As most of you are accutely aware by my interpretation of political events, I am a Marxist. I believe Marxism can and should be used to explain the financial crises we’ve just been through, as a matter of urgency rather than consigned to the history books of failed economic orders. Because if we ignore the warning cries from Marx, or even Keynes, that there is inherent danger and crises in capital accumulation, we are simply going to repeat those mistakes.
I am a Marxist, but I understand that there is currently no working class movement any more. I do not call for the abolition of all Private property and a vanguard party to destroy Capitalism from within like a new age Soviet State. I do however believe that when the contradictions of an economic order become so vast and dangerous that they keep descending into crises, the economic order becomes unsustainable and collapses, and that is a matter for history to sort out. I don’t think we’re ready for the collapse of the economic order of Capitalism. Marx expressed that this time would come at a moment when Capitalism was at its most advanced stage. To me, we are not at that advanced stage, but we are heading there. Using Marxist dialectics, we can see that Feudalism was absolutely always going to become Capitalist, because skilled work produced better “things” and was more respectable, but eventually society progressed to a stage where skilled workers were greater in number, and Capitalism rewards skilled workers where Feudalism does not. Marx argued that Capitalism also had a problem; those with property always pitted against those without property, and the eventually those without property would not stand for their plight any longer, and socialism would follow. The argument being that if I have a nine hour day, and I have made the money after six hours that will pay my wage, the extra three hours I have to work I am essentially working for free. But that extra money is used by the Capitalist to expand the business, or to (as recent history shows) gamble it on dodgy stock options. A tension becomes apparent between the economic order and the cultural order of the day….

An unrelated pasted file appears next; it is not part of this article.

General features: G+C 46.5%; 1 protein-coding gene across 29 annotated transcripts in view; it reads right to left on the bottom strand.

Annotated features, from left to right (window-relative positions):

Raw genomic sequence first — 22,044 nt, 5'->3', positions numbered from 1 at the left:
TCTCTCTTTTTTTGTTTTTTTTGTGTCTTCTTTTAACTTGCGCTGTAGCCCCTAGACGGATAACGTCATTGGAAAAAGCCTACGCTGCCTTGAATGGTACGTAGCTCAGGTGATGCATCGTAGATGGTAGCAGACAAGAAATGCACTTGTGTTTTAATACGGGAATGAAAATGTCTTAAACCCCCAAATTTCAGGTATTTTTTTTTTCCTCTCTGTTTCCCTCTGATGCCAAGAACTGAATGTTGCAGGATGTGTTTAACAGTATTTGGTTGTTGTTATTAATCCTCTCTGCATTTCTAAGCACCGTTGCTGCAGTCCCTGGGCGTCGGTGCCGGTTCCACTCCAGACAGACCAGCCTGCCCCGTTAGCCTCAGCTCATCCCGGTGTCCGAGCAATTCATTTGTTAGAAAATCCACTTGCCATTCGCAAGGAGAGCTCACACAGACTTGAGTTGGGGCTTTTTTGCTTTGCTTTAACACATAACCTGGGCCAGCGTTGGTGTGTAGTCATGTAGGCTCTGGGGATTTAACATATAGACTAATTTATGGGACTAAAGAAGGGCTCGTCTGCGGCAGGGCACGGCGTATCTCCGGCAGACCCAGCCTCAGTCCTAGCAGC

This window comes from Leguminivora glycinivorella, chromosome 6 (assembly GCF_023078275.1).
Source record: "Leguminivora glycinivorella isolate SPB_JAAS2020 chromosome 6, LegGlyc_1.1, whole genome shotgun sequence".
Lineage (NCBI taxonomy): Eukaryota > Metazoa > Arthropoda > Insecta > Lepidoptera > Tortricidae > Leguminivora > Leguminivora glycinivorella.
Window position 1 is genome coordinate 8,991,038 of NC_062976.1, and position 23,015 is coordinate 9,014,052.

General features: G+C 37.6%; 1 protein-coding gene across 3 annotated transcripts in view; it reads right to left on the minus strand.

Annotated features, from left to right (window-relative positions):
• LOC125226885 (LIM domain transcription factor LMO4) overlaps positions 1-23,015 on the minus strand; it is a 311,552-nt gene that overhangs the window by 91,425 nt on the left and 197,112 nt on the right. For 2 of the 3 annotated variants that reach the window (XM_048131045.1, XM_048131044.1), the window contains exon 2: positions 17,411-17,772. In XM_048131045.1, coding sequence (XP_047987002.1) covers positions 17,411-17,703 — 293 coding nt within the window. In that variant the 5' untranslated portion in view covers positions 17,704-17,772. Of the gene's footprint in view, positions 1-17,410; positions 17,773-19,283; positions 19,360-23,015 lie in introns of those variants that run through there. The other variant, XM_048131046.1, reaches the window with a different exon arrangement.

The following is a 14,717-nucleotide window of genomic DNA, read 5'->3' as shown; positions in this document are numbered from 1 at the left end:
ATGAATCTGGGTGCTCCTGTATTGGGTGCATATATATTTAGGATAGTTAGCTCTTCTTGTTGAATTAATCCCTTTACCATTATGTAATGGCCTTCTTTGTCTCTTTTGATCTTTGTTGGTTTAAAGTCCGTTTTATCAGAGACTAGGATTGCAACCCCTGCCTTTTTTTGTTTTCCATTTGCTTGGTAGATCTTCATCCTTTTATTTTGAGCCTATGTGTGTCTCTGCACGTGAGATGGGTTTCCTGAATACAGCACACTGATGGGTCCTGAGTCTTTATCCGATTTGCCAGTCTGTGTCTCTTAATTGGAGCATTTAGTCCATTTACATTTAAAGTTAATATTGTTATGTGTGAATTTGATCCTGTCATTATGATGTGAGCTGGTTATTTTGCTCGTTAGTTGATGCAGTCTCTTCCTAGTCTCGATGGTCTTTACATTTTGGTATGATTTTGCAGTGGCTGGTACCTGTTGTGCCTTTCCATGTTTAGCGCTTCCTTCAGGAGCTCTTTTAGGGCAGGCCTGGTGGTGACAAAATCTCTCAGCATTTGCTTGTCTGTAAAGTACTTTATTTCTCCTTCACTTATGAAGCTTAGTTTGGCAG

In Capital, Marx says:
In its rational form it is a scandal and abomination to bourgeoisdom and its doctrinaire professors, because it includes in its comprehension an affirmative recognition of the existing state of things, at the same time also, the recognition of the negation of that state, of its inevitable breaking up; because it regards every historically developed social form as in fluid movement, and therefore takes into account its transient nature not less than its momentary existence; because it lets nothing impose upon it, and is in its essence critical and revolutionary.
When the economic order moved away from an industrial base in the UK, to a financial sector base, suddenly there became a new tension. Instead of expanding, or money “trickling down” as it was promised to do, excess profit was ploughed into unproductive financial gambles, like naked short selling. (Which has just been an accepted practice by the Tory government in the UK, despite being banned everywhere else). The tension grew between the limitlessness of the accumulation of money with the limited notions of production, exchange, labour power, and consumption.